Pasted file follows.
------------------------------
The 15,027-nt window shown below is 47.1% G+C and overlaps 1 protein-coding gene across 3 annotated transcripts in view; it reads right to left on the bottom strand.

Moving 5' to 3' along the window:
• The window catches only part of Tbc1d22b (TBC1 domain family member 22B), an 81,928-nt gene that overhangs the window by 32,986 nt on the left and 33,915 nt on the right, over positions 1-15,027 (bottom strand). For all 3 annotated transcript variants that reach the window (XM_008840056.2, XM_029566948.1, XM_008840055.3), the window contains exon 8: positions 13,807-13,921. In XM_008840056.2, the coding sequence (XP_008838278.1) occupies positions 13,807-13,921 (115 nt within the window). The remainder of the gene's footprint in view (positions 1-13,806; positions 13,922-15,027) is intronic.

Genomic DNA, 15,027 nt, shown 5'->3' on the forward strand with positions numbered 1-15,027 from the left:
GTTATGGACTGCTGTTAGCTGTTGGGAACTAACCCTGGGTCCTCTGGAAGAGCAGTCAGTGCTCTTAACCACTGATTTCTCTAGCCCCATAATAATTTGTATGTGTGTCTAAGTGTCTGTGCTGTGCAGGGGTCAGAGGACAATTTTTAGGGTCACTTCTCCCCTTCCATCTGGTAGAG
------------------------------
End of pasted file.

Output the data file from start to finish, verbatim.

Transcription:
The 15,027-nt window shown below is 47.1% G+C and overlaps 1 protein-coding gene across 3 annotated transcripts in view; it reads right to left on the bottom strand.

Moving 5' to 3' along the window:
• The window catches only part of Tbc1d22b (TBC1 domain family member 22B), an 81,928-nt gene that overhangs the window by 32,986 nt on the left and 33,915 nt on the right, over positions 1-15,027 (bottom strand). For all 3 annotated transcript variants that reach the window (XM_008840056.2, XM_029566948.1, XM_008840055.3), the window contains exon 8: positions 13,807-13,921. In XM_008840056.2, the coding sequence (XP_008838278.1) occupies positions 13,807-13,921 (115 nt within the window). The remainder of the gene's footprint in view (positions 1-13,806; positions 13,922-15,027) is intronic.

Genomic DNA, 15,027 nt, shown 5'->3' on the forward strand with positions numbered 1-15,027 from the left:
GTTATGGACTGCTGTTAGCTGTTGGGAACTAACCCTGGGTCCTCTGGAAGAGCAGTCAGTGCTCTTAACCACTGATTTCTCTAGCCCCATAATAATTTGTATGTGTGTCTAAGTGTCTGTGCTGTGCAGGGGTCAGAGGACAATTTTTAGGGTCACTTCTCCCCTTCCATCTGGTAGAG